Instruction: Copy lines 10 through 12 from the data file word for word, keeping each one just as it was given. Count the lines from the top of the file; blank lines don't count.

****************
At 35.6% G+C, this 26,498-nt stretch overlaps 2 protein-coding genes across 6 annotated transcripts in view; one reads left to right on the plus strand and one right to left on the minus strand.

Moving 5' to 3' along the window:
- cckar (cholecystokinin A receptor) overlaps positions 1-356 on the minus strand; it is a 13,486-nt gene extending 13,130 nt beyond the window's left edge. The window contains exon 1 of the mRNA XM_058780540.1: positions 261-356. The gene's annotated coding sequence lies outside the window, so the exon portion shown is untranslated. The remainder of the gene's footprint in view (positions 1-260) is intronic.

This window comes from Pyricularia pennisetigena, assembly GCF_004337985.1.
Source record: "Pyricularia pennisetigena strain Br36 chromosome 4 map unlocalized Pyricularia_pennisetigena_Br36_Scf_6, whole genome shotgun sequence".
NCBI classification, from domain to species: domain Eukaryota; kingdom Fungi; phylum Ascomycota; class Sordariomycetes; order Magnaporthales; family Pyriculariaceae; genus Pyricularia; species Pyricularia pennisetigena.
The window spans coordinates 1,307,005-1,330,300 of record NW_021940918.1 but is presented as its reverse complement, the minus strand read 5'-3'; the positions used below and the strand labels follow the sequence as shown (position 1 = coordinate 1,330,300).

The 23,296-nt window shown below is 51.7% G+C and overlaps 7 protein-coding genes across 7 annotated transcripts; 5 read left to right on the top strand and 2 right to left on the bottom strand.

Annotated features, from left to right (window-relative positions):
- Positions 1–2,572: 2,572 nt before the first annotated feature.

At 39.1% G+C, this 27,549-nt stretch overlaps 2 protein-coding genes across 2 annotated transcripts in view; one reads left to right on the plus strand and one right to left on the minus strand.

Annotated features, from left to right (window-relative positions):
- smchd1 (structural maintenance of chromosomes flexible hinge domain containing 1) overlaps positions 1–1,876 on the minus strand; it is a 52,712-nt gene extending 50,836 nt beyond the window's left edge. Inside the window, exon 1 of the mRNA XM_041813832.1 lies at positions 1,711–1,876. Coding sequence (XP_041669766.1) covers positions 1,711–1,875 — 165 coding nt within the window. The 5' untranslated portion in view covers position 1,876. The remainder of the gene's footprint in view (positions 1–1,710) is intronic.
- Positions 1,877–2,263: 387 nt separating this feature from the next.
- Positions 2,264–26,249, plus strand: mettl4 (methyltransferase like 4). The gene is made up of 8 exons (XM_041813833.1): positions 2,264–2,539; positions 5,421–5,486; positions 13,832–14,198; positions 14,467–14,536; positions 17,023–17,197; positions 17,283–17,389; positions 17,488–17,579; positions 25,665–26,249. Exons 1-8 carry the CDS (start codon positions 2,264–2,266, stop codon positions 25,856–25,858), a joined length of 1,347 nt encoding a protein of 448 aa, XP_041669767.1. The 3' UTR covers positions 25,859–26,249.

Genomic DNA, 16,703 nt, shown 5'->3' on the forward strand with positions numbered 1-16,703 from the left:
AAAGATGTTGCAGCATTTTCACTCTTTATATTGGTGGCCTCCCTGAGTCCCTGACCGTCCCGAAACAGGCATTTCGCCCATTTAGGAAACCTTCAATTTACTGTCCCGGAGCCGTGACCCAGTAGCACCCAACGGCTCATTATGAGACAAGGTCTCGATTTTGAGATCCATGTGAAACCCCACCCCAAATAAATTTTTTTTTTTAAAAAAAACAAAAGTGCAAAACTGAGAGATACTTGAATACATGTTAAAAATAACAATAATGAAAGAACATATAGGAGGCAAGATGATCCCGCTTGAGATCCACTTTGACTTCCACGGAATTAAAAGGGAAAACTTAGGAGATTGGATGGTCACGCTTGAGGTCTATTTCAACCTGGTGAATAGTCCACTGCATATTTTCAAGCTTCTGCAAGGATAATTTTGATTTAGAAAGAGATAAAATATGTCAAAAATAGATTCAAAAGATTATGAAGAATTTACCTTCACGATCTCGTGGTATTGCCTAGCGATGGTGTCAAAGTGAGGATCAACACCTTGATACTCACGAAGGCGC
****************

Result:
- Positions 1–2,572: 2,572 nt before the first annotated feature.

At 39.1% G+C, this 27,549-nt stretch overlaps 2 protein-coding genes across 2 annotated transcripts in view; one reads left to right on the plus strand and one right to left on the minus strand.

Annotated features, from left to right (window-relative positions):